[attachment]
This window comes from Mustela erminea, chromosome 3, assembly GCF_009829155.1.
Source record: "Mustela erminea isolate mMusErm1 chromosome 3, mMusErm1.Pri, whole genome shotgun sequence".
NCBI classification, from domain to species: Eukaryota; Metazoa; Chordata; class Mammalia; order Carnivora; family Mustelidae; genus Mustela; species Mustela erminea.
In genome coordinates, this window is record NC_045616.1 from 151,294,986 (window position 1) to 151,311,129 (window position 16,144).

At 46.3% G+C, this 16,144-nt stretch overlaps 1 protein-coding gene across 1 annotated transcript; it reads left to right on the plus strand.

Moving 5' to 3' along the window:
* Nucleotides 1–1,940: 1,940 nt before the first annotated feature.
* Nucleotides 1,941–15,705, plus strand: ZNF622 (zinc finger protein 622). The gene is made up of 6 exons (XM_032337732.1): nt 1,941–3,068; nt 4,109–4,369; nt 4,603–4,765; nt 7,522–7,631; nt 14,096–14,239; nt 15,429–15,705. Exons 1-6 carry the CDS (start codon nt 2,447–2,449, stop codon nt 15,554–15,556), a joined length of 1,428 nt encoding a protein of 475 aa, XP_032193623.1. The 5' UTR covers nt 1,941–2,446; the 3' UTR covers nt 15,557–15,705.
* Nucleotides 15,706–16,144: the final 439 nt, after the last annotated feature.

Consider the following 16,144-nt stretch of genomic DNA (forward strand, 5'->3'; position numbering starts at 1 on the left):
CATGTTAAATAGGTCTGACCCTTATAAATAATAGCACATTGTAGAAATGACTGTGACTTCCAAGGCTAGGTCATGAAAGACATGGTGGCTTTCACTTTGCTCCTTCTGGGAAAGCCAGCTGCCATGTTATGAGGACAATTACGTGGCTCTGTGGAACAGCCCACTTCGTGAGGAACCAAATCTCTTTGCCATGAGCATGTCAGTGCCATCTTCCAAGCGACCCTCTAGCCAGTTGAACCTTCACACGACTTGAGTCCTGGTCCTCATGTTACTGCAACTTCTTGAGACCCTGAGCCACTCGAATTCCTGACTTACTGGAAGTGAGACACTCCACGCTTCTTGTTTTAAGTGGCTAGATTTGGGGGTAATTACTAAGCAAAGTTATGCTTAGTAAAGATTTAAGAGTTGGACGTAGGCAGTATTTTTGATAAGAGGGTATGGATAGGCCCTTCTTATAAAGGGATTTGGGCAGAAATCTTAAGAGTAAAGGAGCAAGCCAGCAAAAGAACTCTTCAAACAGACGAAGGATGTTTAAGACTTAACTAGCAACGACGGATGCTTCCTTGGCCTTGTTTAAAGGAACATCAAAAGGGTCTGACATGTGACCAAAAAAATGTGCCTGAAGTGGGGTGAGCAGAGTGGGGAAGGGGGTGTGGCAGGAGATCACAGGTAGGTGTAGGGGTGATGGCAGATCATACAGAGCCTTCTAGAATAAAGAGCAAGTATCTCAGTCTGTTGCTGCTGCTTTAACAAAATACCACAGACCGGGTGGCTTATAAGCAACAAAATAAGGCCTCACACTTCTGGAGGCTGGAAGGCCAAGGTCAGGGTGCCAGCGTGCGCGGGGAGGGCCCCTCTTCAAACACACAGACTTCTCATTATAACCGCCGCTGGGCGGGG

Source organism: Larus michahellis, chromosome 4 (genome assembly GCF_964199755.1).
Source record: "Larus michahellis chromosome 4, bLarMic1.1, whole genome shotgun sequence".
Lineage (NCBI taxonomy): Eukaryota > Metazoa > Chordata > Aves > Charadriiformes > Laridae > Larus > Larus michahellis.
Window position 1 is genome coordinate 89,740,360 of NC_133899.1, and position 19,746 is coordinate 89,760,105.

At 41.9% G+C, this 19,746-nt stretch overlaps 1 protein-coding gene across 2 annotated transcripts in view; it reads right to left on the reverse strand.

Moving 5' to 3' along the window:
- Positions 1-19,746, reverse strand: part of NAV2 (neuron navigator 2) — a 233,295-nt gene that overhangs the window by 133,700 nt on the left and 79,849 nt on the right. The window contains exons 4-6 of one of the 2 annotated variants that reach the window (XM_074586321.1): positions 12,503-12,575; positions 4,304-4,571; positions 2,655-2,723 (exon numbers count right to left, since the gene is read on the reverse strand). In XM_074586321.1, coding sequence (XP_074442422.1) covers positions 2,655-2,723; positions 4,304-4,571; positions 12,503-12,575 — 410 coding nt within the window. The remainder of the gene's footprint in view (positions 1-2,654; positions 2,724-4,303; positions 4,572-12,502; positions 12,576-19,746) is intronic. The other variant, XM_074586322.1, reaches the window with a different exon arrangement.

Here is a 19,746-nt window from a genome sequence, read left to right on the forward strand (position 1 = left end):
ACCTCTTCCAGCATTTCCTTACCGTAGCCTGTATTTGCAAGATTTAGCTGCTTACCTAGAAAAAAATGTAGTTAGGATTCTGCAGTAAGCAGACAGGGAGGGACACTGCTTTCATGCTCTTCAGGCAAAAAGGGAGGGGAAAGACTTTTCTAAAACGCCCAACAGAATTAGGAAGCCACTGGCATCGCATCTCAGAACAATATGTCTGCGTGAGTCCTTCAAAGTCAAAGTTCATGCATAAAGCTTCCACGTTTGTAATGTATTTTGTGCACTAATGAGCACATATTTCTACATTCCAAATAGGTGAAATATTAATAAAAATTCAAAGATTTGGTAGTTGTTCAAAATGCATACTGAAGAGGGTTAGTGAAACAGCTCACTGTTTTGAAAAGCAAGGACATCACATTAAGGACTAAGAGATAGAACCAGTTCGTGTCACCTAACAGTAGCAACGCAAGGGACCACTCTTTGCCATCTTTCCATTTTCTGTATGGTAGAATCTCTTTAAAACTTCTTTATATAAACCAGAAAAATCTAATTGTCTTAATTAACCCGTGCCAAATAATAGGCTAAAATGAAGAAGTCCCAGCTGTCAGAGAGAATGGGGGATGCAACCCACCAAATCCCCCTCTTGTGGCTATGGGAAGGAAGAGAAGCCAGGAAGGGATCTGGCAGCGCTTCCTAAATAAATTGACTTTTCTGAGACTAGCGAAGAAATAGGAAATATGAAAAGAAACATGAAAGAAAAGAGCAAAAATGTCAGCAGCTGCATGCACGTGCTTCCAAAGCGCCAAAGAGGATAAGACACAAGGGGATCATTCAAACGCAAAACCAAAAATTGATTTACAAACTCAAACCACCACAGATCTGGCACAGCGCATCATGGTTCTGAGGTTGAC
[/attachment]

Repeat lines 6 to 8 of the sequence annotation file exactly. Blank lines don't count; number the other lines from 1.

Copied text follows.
Moving 5' to 3' along the window:
* Nucleotides 1–1,940: 1,940 nt before the first annotated feature.
* Nucleotides 1,941–15,705, plus strand: ZNF622 (zinc finger protein 622). The gene is made up of 6 exons (XM_032337732.1): nt 1,941–3,068; nt 4,109–4,369; nt 4,603–4,765; nt 7,522–7,631; nt 14,096–14,239; nt 15,429–15,705. Exons 1-6 carry the CDS (start codon nt 2,447–2,449, stop codon nt 15,554–15,556), a joined length of 1,428 nt encoding a protein of 475 aa, XP_032193623.1. The 5' UTR covers nt 1,941–2,446; the 3' UTR covers nt 15,557–15,705.